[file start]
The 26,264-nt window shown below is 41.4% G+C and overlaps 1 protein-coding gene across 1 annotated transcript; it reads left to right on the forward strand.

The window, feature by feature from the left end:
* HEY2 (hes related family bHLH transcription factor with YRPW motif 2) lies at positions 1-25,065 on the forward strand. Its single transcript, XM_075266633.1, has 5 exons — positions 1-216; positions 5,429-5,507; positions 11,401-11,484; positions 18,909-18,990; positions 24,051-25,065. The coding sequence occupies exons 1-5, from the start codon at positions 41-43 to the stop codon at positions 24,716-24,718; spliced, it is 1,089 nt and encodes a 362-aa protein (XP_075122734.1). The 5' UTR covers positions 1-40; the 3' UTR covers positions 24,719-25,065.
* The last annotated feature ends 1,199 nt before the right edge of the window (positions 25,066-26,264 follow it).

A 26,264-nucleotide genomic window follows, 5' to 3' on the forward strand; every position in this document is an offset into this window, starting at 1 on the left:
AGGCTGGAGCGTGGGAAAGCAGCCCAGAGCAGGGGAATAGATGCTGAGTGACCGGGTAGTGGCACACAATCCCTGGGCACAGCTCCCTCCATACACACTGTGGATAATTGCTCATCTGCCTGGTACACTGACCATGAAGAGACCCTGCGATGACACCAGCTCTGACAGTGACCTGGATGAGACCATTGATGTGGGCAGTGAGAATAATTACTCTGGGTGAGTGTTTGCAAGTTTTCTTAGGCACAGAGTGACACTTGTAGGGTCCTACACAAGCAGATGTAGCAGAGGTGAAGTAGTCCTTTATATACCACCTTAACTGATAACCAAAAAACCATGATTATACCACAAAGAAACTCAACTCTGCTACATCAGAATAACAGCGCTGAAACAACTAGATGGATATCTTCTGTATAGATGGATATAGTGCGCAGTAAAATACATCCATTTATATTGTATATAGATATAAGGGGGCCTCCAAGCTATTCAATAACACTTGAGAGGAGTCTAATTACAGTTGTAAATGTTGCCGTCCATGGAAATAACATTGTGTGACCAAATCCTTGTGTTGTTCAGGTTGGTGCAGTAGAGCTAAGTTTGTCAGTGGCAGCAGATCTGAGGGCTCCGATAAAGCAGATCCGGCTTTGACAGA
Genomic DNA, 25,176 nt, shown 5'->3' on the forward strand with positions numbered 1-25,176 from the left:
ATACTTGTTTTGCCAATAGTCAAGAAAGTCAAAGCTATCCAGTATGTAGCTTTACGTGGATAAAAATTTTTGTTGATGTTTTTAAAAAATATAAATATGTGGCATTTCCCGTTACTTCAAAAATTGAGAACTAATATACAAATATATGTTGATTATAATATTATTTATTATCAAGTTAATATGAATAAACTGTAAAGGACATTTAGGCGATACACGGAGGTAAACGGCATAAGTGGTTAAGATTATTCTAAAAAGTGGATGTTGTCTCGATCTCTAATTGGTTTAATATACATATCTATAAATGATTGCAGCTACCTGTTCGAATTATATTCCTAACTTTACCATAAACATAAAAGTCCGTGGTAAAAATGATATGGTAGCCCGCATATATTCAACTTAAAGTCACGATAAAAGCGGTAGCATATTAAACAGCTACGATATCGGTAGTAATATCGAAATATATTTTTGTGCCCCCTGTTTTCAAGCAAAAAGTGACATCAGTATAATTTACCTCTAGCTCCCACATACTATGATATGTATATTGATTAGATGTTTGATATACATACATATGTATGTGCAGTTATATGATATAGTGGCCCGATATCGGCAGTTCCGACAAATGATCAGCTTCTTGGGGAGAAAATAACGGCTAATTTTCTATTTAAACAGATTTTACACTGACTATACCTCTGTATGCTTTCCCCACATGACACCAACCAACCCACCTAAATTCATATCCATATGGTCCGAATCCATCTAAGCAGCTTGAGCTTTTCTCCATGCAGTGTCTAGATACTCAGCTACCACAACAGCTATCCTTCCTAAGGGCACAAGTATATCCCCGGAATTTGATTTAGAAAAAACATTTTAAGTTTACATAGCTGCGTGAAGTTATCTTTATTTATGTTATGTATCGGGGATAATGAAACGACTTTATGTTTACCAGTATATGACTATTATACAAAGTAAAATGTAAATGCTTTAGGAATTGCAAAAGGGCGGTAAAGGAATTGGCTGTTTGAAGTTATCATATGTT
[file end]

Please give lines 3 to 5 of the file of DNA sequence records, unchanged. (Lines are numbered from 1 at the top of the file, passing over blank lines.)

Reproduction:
* HEY2 (hes related family bHLH transcription factor with YRPW motif 2) lies at positions 1-25,065 on the forward strand. Its single transcript, XM_075266633.1, has 5 exons — positions 1-216; positions 5,429-5,507; positions 11,401-11,484; positions 18,909-18,990; positions 24,051-25,065. The coding sequence occupies exons 1-5, from the start codon at positions 41-43 to the stop codon at positions 24,716-24,718; spliced, it is 1,089 nt and encodes a 362-aa protein (XP_075122734.1). The 5' UTR covers positions 1-40; the 3' UTR covers positions 24,719-25,065.
* The last annotated feature ends 1,199 nt before the right edge of the window (positions 25,066-26,264 follow it).

A 26,264-nucleotide genomic window follows, 5' to 3' on the forward strand; every position in this document is an offset into this window, starting at 1 on the left: